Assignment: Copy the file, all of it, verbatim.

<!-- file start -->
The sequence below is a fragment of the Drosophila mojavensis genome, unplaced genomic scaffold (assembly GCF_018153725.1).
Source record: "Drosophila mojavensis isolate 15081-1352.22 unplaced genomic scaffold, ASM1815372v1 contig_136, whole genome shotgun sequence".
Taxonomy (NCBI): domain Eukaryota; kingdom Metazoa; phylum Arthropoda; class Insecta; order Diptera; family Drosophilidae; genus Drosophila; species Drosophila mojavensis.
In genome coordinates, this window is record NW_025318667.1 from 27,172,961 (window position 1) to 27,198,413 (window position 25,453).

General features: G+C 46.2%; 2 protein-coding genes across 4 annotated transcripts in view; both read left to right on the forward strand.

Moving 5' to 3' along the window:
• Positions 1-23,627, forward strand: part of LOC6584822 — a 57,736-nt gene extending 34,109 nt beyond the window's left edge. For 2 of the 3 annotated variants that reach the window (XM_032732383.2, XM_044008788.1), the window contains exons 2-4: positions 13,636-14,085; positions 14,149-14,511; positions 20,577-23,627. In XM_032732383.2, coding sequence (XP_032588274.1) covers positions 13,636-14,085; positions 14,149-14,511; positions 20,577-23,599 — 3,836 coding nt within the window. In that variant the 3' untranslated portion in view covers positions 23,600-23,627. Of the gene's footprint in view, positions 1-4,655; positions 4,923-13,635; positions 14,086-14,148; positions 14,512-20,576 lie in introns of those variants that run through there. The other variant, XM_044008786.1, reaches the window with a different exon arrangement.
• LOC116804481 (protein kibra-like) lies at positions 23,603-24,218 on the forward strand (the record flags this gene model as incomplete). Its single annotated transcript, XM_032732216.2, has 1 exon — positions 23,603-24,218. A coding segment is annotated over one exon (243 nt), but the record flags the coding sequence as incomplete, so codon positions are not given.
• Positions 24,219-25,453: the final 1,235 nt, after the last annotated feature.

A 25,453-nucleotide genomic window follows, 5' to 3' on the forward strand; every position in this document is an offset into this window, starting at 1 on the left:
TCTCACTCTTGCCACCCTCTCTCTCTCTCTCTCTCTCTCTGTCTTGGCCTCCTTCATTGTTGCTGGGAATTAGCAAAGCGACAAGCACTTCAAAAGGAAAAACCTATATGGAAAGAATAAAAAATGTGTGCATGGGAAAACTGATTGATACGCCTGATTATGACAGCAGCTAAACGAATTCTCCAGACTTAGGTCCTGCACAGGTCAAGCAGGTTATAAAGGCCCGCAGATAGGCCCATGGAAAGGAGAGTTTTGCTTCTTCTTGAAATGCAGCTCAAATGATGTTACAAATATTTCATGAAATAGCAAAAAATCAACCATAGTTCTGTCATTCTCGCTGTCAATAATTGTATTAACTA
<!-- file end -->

The sequence below is a fragment of the Drosophila mojavensis genome, unplaced genomic scaffold (assembly GCF_018153725.1).
Source record: "Drosophila mojavensis isolate 15081-1352.22 unplaced genomic scaffold, ASM1815372v1 contig_136, whole genome shotgun sequence".
Taxonomy (NCBI): domain Eukaryota; kingdom Metazoa; phylum Arthropoda; class Insecta; order Diptera; family Drosophilidae; genus Drosophila; species Drosophila mojavensis.
In genome coordinates, this window is record NW_025318667.1 from 27,172,961 (window position 1) to 27,198,413 (window position 25,453).

General features: G+C 46.2%; 2 protein-coding genes across 4 annotated transcripts in view; both read left to right on the forward strand.

Moving 5' to 3' along the window:
• Positions 1-23,627, forward strand: part of LOC6584822 — a 57,736-nt gene extending 34,109 nt beyond the window's left edge. For 2 of the 3 annotated variants that reach the window (XM_032732383.2, XM_044008788.1), the window contains exons 2-4: positions 13,636-14,085; positions 14,149-14,511; positions 20,577-23,627. In XM_032732383.2, coding sequence (XP_032588274.1) covers positions 13,636-14,085; positions 14,149-14,511; positions 20,577-23,599 — 3,836 coding nt within the window. In that variant the 3' untranslated portion in view covers positions 23,600-23,627. Of the gene's footprint in view, positions 1-4,655; positions 4,923-13,635; positions 14,086-14,148; positions 14,512-20,576 lie in introns of those variants that run through there. The other variant, XM_044008786.1, reaches the window with a different exon arrangement.
• LOC116804481 (protein kibra-like) lies at positions 23,603-24,218 on the forward strand (the record flags this gene model as incomplete). Its single annotated transcript, XM_032732216.2, has 1 exon — positions 23,603-24,218. A coding segment is annotated over one exon (243 nt), but the record flags the coding sequence as incomplete, so codon positions are not given.
• Positions 24,219-25,453: the final 1,235 nt, after the last annotated feature.

A 25,453-nucleotide genomic window follows, 5' to 3' on the forward strand; every position in this document is an offset into this window, starting at 1 on the left:
TCTCACTCTTGCCACCCTCTCTCTCTCTCTCTCTCTCTCTGTCTTGGCCTCCTTCATTGTTGCTGGGAATTAGCAAAGCGACAAGCACTTCAAAAGGAAAAACCTATATGGAAAGAATAAAAAATGTGTGCATGGGAAAACTGATTGATACGCCTGATTATGACAGCAGCTAAACGAATTCTCCAGACTTAGGTCCTGCACAGGTCAAGCAGGTTATAAAGGCCCGCAGATAGGCCCATGGAAAGGAGAGTTTTGCTTCTTCTTGAAATGCAGCTCAAATGATGTTACAAATATTTCATGAAATAGCAAAAAATCAACCATAGTTCTGTCATTCTCGCTGTCAATAATTGTATTAACTA